Beesource Beekeeping Forums banner
1 - 7 of 7 Posts

·
Registered
Joined
·
32 Posts
Discussion Starter · #1 ·
These past few years have been quite the experience with these Spawn of Satan bugs. Have done the oil traps, put the permetherin down, full sun, reduced entrances, strong hives, and regardless, the little buggers keep surprising me. I have about 60 hives that I deal with and have had limited sucess with all the above mentioned tricks until this year.

I had a hive that was busting at the seams the other day, getting ready to make splits and when I took off the top I saw at least 100 SHB running. They were everywhere and all the comb was filled with brood, larvae, honey or pollen.

Got to inspecting it a little closer and notice the clear exoskeletons in the bottom. Seeing SHB and their larve and getting mad. Thinking about going nuclear when I see a bee cleaning out an exoskeleton and another in the next opening. The SHB appeared to hatch, eat the developing brood and move to the next cell and do the same. After looking at some other hives, I noticed the same with them tunneling until they pop out of the comb. The bees fix it right back and use it, so it probably goes unnoticed.

I will be working on a better mouse trap to try to eradicate these creatures, but so far have not had much success with what has been suggested by others on this board, at meetings and talking to biologist.

Good luck to all who are dealing with them. And yes, they will survive the bitter cold right in the middle of the cluster all winter. The only think that kills them, is when the hive dies.

Another thing is that they are laying their eggs in the brood and hatching and eating them. That is where they are getting their start.

Several commercial beekeeps that do not have problem mention that they move their hives so when the larvae matures there is no hive to come back to. may have to move the hives more frequently.
 

·
Registered
Joined
·
162 Posts
Check out fatbeeman on youtube. He makes traps out of coroplast, boric acid and crisco. An oldtimer I know says that boric acid works on the little bastards. Good luck!
 

·
Registered
Joined
·
138 Posts
I have restarted my bee yard this year after being out for about three years. I am using solid bottom boards for a couple of reasons, including giving the small hive beetle a much smaller area to enter the hide. The only way for them to get in now is through my top entrance which is narrower than the conventional bottom entrance and hopefully easier to guard. I expect the solid bottom board to also reduce the ability for their pupa to drop into the ground to pupate.

Hopefully this will be an effective preventive measure. Sorry that I don't have more for you on how to get rid of them once they have arrived.

Good luck
 

·
Registered
Joined
·
214 Posts
I had to start over this year after a winter deadout, but I've never had much trouble with SHB. This year I didn't see any until about a week ago, I found one hiding on the frame rest when I pulled a frame. What I'm doing differently from before is top entrances and solid bottom boards. From what I hear, the beetles don't like clay soil, which is what we have here. Is your soil heavy clay or is it the good stuff like north of here? I would think the permethrin you sprayed around the hives would compensate for any soil conditions favorable to the SHB. I think the best defense is a strong hive, and possibly the right genetics. It would be a big undertaking, but maybe try requeening if you can find stock more able to combat SHB. Or try requeening a few and see how it goes.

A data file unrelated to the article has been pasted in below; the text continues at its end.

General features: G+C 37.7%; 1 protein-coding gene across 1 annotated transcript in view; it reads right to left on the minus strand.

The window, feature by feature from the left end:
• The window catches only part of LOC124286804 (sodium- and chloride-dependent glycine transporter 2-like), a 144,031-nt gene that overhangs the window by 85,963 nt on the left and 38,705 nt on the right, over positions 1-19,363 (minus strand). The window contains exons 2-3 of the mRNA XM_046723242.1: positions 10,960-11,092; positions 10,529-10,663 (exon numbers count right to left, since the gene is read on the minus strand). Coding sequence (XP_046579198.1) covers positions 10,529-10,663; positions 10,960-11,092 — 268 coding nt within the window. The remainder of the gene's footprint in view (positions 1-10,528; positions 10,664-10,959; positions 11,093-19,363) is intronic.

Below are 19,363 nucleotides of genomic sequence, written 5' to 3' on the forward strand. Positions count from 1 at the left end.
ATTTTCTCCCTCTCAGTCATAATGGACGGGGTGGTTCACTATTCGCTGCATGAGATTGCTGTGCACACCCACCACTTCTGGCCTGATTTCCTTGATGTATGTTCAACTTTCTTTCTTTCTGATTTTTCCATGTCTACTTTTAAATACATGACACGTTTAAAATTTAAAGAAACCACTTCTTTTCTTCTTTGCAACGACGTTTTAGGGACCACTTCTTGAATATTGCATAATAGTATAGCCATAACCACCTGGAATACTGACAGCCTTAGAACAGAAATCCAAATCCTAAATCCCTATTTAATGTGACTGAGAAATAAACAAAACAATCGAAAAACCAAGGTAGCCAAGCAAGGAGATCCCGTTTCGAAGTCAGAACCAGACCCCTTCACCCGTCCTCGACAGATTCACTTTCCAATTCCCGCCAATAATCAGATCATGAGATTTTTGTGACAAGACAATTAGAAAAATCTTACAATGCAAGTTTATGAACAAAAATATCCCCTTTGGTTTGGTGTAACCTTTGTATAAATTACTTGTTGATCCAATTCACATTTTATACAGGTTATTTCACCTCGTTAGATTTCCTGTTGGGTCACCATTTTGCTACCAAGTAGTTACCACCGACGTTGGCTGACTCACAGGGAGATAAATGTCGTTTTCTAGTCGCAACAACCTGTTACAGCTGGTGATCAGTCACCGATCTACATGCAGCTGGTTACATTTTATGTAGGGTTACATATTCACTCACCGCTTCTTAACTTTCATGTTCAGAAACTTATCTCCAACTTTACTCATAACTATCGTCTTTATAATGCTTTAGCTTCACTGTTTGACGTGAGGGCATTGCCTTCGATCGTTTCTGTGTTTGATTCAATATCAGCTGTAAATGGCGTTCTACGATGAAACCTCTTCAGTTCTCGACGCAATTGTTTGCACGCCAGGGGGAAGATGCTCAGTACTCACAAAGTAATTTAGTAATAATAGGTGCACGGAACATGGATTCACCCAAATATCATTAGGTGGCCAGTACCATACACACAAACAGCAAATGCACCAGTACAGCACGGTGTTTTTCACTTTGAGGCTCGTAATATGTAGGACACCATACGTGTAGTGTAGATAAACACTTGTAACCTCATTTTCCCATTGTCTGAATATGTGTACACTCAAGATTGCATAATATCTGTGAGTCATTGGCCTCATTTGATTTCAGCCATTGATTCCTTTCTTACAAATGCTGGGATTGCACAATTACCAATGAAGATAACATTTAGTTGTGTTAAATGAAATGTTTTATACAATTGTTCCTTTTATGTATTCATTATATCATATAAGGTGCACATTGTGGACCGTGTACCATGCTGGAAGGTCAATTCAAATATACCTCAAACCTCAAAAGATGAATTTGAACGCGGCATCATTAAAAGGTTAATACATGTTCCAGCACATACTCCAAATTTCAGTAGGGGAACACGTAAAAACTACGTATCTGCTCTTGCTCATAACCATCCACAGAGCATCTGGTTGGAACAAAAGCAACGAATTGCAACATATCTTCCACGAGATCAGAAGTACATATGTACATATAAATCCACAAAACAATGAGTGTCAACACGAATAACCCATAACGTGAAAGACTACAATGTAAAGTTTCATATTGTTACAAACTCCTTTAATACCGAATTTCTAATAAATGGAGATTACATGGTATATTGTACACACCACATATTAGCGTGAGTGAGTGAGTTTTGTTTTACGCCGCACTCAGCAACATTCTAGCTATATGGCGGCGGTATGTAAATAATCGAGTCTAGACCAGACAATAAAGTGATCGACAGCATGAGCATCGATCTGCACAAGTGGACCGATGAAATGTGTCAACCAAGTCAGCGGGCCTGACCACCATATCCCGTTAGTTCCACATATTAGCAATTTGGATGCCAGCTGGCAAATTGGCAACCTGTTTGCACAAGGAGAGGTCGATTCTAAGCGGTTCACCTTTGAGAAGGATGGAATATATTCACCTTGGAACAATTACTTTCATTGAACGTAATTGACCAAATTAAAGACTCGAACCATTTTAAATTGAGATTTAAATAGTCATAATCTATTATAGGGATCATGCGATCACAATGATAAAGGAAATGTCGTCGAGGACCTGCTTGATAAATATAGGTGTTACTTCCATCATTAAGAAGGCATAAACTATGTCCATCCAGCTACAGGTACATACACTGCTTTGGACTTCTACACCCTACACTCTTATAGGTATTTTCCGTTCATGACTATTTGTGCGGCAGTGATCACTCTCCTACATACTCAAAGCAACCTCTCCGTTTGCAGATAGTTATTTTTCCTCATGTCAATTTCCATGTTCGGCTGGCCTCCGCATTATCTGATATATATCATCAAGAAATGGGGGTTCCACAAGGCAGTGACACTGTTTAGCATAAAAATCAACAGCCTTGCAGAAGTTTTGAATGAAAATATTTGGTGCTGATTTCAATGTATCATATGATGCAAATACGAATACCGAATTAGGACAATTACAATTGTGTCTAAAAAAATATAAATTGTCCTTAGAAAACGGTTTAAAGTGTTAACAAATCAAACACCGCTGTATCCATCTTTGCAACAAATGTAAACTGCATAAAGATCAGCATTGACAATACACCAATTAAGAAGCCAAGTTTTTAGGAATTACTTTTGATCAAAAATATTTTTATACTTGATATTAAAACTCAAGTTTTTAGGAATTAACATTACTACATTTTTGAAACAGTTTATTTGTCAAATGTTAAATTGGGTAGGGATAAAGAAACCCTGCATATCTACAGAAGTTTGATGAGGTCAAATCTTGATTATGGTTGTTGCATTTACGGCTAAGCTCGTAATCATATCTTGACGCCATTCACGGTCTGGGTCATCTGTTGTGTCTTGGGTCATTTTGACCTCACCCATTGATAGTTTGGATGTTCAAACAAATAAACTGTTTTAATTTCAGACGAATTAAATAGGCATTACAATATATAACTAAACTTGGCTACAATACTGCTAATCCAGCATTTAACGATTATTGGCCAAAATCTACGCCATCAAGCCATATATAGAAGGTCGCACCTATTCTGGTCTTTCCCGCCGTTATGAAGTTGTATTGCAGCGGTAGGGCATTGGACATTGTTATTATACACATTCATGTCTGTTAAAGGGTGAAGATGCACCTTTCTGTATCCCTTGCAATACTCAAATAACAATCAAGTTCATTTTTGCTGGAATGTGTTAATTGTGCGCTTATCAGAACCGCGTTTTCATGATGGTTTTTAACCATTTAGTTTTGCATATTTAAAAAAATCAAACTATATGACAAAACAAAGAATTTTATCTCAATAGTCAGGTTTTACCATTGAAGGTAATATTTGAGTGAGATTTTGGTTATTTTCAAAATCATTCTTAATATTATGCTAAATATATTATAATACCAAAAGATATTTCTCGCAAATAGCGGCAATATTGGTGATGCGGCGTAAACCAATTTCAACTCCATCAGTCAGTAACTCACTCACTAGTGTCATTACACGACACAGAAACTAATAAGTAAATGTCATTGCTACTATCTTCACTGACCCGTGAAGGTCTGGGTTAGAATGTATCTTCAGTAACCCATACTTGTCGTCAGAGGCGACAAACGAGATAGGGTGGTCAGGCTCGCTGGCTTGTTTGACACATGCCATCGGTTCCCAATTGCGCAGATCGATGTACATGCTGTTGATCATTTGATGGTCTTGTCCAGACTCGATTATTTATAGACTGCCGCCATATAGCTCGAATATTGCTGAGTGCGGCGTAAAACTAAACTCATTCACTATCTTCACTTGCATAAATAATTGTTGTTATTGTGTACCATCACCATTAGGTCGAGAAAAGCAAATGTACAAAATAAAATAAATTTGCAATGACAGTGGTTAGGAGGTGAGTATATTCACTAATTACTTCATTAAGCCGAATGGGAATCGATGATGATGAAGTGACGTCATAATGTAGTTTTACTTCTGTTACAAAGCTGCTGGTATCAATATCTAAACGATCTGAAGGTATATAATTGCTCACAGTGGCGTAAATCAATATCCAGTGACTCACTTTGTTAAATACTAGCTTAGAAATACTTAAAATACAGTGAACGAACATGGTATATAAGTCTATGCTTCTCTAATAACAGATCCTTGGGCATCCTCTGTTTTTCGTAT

·
Registered
Joined
·
535 Posts
You mention oil traps but didn't say what kind. I've had problems with SHB in the past but now I have the IPK beetle trap from green beehives on all my hives.

I no longer give SHB a second thought. I think the secret is the #6 mesh they use. Many of the oil traps use #8 mesh. A beetle can go thru #8, they can't walk across #6

They will wreck a hive! I'm not talking theory here.
 

·
Registered
Joined
·
208 Posts
I no longer give SHB a second thought. I think the secret is the #6 mesh they use. Many of the oil traps use #8 mesh. A beetle can go thru #8, they can't walk across #6

I agree #6 is the way to go. I have home-made bottom board traps on with #6. Put them on last year and have not seen a single SHB this year. Maybe that's what did it, maybe not but I'm not changing anything. People told me I would lose a lot of bees in the traps but have yet to see any get in. We use light mineral oil that can be bought but the gallon at Tractor Supply. Seems to work well and animals don't want to get to it like vegetable oil.
 

·
Registered
Joined
·
2,932 Posts
This is my first year using diatomaceous earth on the IPM board with a screened bottom board in my top bar hives. 3 hives. 2 in full sun, 1 in the shade. The one in the shade has no DE on the bottom board. Today it had about 20 SHB crawling around on it. (it now has DE on the bottom board). Of the 2 hives in the sun, one has DE on the bottom board. This picture is from this hive. Dead SHB. A good thing.
IMG_2687.jpg

Interestingly enough, the other hive in full sun has a periscope entrance where the bees crawl up and then go down into the brood nest. On this hive, I haven't seen a single hive beetle (so there is no DE on it's bottom board). I think in all 3 hives, I see maybe 1 or 2 beetles when I lift up the top bars, but none running around on the comb.
 
1 - 7 of 7 Posts
Top